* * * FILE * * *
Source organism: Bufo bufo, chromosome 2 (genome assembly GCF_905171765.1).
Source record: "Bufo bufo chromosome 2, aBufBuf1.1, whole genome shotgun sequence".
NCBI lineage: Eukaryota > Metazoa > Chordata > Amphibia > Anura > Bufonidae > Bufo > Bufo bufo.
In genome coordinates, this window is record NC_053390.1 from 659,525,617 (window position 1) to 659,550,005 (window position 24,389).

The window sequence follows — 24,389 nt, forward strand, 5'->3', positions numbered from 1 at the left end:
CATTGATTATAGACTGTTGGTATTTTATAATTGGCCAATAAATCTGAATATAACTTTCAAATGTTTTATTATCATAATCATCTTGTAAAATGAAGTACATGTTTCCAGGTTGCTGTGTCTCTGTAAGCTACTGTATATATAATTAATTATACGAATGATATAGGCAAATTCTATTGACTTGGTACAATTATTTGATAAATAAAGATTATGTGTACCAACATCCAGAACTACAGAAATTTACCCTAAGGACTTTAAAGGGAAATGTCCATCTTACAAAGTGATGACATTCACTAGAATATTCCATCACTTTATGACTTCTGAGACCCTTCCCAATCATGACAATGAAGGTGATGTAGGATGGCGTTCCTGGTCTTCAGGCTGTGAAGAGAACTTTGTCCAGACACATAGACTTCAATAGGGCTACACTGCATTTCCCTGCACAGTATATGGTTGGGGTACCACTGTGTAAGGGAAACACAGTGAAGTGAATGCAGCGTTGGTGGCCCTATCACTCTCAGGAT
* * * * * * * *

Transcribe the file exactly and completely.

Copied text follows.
Source organism: Bufo bufo, chromosome 2 (genome assembly GCF_905171765.1).
Source record: "Bufo bufo chromosome 2, aBufBuf1.1, whole genome shotgun sequence".
NCBI lineage: Eukaryota > Metazoa > Chordata > Amphibia > Anura > Bufonidae > Bufo > Bufo bufo.
In genome coordinates, this window is record NC_053390.1 from 659,525,617 (window position 1) to 659,550,005 (window position 24,389).

The window sequence follows — 24,389 nt, forward strand, 5'->3', positions numbered from 1 at the left end:
CATTGATTATAGACTGTTGGTATTTTATAATTGGCCAATAAATCTGAATATAACTTTCAAATGTTTTATTATCATAATCATCTTGTAAAATGAAGTACATGTTTCCAGGTTGCTGTGTCTCTGTAAGCTACTGTATATATAATTAATTATACGAATGATATAGGCAAATTCTATTGACTTGGTACAATTATTTGATAAATAAAGATTATGTGTACCAACATCCAGAACTACAGAAATTTACCCTAAGGACTTTAAAGGGAAATGTCCATCTTACAAAGTGATGACATTCACTAGAATATTCCATCACTTTATGACTTCTGAGACCCTTCCCAATCATGACAATGAAGGTGATGTAGGATGGCGTTCCTGGTCTTCAGGCTGTGAAGAGAACTTTGTCCAGACACATAGACTTCAATAGGGCTACACTGCATTTCCCTGCACAGTATATGGTTGGGGTACCACTGTGTAAGGGAAACACAGTGAAGTGAATGCAGCGTTGGTGGCCCTATCACTCTCAGGAT